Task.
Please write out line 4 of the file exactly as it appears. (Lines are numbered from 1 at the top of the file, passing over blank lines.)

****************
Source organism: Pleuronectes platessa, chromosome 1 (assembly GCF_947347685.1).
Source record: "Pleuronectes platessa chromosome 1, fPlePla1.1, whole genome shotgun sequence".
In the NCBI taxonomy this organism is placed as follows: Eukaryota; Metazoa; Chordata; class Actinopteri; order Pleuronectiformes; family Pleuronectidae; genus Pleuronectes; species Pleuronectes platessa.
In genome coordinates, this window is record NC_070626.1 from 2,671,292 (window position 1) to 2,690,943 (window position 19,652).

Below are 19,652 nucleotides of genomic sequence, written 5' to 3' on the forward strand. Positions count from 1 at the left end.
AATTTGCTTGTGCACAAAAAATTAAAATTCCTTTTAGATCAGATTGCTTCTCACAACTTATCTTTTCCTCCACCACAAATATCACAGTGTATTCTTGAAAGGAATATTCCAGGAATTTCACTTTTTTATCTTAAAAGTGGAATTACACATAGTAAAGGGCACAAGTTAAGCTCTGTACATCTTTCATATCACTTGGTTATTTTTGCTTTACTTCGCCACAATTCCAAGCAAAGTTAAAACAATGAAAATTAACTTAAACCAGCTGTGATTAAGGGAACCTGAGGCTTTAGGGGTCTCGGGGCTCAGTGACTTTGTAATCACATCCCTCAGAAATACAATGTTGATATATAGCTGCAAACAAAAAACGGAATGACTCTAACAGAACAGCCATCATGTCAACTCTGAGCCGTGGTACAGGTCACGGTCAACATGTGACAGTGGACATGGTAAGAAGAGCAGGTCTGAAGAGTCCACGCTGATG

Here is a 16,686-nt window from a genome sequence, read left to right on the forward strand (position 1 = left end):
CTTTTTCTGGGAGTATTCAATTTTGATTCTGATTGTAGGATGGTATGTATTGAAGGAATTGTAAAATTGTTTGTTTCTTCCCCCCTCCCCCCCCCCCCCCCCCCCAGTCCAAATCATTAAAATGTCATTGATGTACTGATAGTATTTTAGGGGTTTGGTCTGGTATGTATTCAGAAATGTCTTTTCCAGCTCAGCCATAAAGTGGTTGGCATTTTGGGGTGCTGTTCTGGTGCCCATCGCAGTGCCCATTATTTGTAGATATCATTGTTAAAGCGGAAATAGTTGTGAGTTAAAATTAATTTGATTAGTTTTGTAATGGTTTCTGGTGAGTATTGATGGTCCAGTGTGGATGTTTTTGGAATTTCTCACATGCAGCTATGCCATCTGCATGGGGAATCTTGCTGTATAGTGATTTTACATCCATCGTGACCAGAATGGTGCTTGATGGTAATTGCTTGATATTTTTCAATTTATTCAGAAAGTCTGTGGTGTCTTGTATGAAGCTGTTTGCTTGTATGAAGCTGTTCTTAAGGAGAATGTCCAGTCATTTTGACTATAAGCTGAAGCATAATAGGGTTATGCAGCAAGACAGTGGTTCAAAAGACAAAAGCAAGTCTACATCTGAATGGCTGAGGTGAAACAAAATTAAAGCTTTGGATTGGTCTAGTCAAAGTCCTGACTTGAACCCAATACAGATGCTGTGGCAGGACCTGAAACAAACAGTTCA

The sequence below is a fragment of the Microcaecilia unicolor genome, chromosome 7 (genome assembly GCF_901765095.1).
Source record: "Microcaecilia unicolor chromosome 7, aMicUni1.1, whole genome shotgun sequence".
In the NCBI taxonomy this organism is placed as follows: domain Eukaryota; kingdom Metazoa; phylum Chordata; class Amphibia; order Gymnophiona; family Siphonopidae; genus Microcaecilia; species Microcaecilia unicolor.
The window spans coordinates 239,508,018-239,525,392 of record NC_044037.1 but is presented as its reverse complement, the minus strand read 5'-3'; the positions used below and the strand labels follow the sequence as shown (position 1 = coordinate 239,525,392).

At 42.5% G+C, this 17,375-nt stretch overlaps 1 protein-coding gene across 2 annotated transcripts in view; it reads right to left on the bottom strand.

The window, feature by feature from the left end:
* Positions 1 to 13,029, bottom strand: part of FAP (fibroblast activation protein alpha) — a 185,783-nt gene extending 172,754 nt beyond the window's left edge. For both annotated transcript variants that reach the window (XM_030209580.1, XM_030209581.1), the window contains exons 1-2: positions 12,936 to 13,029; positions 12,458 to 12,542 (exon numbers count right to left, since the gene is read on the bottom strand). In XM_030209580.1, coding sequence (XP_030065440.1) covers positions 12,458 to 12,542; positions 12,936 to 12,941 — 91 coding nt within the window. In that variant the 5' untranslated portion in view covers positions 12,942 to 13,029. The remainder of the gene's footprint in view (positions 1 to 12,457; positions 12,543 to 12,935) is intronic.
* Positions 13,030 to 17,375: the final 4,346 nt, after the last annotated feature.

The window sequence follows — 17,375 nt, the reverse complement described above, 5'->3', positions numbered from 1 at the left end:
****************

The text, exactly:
In genome coordinates, this window is record NC_070626.1 from 2,671,292 (window position 1) to 2,690,943 (window position 19,652).